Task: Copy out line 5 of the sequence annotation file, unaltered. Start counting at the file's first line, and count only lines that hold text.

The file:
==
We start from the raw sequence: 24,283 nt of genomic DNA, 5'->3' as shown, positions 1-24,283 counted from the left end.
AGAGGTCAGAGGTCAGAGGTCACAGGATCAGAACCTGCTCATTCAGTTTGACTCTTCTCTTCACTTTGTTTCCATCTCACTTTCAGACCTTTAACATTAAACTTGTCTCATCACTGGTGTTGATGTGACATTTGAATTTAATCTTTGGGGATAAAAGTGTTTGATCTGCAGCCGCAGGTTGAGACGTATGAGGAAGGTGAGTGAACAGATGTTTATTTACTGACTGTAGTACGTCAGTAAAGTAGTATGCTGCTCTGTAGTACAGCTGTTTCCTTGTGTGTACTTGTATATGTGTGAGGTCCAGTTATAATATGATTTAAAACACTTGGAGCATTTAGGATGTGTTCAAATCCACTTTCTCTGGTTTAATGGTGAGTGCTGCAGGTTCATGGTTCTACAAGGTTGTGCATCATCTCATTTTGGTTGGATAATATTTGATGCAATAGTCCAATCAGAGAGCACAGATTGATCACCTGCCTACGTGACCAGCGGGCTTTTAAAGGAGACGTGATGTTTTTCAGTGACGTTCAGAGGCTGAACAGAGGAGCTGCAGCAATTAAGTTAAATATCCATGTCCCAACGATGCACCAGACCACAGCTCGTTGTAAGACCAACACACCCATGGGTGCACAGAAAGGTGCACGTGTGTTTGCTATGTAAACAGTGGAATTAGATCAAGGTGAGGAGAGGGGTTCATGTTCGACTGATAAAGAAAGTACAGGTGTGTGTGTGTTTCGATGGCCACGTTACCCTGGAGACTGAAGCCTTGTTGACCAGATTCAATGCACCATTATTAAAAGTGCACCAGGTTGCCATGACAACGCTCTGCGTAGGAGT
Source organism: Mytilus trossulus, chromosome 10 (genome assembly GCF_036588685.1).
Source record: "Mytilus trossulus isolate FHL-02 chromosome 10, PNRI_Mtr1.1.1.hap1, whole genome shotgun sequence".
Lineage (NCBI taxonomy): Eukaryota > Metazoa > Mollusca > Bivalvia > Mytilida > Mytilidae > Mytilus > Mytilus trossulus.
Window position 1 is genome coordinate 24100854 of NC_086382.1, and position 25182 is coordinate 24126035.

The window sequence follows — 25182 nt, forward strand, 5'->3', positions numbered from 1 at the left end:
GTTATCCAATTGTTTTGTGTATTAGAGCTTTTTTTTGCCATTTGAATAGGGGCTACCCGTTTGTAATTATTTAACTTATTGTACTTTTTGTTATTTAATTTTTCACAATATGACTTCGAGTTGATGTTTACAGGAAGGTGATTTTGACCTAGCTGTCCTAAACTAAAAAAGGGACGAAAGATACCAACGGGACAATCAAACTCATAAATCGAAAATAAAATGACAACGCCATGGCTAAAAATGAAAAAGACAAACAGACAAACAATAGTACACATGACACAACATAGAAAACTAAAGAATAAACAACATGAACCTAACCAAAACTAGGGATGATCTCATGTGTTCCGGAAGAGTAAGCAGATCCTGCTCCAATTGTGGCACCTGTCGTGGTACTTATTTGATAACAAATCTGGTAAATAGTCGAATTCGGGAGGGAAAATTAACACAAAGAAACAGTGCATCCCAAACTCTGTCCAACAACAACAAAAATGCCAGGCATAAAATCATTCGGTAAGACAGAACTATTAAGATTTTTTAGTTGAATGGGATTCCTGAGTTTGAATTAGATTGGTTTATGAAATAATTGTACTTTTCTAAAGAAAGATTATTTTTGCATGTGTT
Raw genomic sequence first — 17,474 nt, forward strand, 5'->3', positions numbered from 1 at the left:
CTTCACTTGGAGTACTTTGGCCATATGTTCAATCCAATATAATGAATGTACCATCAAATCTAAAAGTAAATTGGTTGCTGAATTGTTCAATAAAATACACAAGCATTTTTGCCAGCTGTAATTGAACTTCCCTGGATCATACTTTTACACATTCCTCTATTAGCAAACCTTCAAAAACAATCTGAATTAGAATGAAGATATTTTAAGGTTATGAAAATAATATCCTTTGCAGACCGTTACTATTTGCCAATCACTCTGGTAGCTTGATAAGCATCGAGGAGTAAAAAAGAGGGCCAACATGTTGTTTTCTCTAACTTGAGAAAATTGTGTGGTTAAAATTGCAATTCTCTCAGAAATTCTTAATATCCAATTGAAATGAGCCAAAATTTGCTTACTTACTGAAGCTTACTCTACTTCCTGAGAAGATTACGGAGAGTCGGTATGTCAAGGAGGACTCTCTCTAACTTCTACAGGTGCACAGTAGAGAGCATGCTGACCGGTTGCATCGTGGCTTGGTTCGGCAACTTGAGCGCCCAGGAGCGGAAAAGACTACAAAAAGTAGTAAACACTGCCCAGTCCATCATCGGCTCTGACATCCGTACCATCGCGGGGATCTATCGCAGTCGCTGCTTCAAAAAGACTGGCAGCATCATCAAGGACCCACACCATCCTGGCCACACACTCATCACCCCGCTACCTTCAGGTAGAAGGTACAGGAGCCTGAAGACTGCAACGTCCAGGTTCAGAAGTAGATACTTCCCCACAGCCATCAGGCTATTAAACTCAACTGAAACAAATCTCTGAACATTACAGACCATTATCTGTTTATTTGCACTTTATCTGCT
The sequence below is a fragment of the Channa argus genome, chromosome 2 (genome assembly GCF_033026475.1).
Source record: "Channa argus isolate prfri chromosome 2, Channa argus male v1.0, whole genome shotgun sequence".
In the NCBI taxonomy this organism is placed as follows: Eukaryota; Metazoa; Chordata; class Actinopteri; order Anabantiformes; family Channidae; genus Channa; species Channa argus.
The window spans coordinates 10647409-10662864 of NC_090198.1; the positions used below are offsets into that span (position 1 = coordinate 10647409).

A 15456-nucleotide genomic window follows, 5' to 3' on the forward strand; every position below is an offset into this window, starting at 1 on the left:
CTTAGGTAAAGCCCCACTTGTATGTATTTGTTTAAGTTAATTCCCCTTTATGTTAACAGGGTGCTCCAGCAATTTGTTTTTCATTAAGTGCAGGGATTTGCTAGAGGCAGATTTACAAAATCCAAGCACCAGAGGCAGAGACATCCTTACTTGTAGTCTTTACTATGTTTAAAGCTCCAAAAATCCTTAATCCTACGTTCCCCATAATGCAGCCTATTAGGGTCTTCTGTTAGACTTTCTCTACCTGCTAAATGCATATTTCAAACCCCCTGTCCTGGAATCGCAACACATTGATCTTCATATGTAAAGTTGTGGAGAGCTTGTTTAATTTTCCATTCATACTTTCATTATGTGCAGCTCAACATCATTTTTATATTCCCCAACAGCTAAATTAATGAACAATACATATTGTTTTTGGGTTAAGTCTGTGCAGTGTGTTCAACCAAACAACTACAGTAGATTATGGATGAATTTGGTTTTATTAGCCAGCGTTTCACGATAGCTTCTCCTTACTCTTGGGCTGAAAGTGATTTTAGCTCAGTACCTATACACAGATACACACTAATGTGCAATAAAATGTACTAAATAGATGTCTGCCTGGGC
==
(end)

Lineage (NCBI taxonomy): Eukaryota > Metazoa > Mollusca > Bivalvia > Mytilida > Mytilidae > Mytilus > Mytilus trossulus.